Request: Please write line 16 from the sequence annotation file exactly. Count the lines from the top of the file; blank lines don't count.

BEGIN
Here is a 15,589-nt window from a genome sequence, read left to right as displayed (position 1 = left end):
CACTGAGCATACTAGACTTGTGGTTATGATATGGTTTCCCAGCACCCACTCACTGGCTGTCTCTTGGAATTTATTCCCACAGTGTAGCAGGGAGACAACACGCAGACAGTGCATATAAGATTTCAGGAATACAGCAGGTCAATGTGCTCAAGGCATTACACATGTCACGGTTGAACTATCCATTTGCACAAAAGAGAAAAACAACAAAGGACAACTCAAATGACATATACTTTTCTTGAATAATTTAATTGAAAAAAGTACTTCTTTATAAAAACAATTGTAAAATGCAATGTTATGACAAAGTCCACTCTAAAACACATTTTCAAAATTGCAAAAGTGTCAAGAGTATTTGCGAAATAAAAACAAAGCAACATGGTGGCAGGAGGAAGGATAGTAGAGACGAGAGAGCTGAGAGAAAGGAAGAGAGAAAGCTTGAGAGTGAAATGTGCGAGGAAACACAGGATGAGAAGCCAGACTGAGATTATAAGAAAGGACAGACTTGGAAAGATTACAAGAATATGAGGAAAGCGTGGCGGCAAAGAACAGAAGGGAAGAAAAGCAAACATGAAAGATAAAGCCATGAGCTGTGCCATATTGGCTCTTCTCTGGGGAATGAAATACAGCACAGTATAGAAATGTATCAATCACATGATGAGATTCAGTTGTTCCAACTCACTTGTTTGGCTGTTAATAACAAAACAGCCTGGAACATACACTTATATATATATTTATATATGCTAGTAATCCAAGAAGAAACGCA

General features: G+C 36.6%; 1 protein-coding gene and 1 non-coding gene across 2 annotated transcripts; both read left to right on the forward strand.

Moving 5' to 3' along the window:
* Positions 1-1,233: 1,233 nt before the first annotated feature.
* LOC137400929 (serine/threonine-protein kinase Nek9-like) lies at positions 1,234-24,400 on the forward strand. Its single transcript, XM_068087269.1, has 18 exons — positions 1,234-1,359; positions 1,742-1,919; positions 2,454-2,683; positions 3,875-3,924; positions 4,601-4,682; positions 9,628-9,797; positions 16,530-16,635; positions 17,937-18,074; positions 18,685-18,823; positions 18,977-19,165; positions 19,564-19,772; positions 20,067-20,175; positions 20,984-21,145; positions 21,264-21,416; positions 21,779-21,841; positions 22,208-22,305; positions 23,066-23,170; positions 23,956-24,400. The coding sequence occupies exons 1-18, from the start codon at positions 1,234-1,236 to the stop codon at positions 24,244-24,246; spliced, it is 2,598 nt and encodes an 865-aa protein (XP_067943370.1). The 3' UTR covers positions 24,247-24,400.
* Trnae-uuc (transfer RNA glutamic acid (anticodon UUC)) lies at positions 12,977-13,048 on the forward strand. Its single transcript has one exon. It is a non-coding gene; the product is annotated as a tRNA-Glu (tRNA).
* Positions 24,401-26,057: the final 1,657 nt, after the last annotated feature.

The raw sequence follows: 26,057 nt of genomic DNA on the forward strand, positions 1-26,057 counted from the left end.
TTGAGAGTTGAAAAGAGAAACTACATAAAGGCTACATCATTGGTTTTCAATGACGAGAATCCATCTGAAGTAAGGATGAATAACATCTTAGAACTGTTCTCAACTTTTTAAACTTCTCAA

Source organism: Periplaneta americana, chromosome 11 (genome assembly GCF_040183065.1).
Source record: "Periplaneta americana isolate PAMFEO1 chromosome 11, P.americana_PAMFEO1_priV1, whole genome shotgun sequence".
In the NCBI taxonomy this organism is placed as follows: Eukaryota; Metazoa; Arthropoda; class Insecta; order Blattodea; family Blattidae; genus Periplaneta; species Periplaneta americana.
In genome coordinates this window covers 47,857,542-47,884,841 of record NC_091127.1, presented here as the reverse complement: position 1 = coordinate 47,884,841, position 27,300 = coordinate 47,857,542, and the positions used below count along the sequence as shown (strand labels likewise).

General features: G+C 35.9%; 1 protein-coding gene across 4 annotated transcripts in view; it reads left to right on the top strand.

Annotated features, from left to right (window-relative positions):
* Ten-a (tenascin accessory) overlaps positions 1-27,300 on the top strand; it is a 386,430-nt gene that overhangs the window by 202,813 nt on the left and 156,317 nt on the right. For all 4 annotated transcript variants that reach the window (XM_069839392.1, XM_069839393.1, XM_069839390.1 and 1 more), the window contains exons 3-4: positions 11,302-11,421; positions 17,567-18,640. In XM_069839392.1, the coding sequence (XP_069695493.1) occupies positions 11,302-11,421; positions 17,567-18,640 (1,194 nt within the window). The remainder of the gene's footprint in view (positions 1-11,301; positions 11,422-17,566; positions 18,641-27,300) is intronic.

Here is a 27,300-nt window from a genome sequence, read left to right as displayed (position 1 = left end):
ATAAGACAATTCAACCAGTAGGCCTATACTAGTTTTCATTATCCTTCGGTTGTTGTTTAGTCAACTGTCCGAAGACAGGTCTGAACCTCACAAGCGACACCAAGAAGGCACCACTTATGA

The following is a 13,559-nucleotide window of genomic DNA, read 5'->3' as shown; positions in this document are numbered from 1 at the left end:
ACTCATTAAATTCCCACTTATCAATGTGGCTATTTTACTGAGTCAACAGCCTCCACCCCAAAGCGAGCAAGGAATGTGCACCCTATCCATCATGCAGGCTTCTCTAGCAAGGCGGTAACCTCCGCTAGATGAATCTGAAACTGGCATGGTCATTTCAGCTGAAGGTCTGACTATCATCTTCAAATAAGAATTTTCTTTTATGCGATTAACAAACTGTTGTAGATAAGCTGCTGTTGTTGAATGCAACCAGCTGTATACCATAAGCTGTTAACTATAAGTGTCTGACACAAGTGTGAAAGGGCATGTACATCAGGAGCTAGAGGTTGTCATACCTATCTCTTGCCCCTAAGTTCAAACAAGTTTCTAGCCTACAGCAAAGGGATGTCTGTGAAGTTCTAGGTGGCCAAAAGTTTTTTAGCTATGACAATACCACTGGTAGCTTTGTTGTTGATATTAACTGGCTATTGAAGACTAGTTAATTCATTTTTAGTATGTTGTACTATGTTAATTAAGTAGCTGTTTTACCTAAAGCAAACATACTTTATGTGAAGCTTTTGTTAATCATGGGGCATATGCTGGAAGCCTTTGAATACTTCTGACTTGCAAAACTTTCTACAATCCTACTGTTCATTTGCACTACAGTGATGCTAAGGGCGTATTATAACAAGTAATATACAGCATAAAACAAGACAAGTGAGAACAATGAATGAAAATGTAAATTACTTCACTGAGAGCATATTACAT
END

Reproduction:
Annotated features, from left to right (window-relative positions):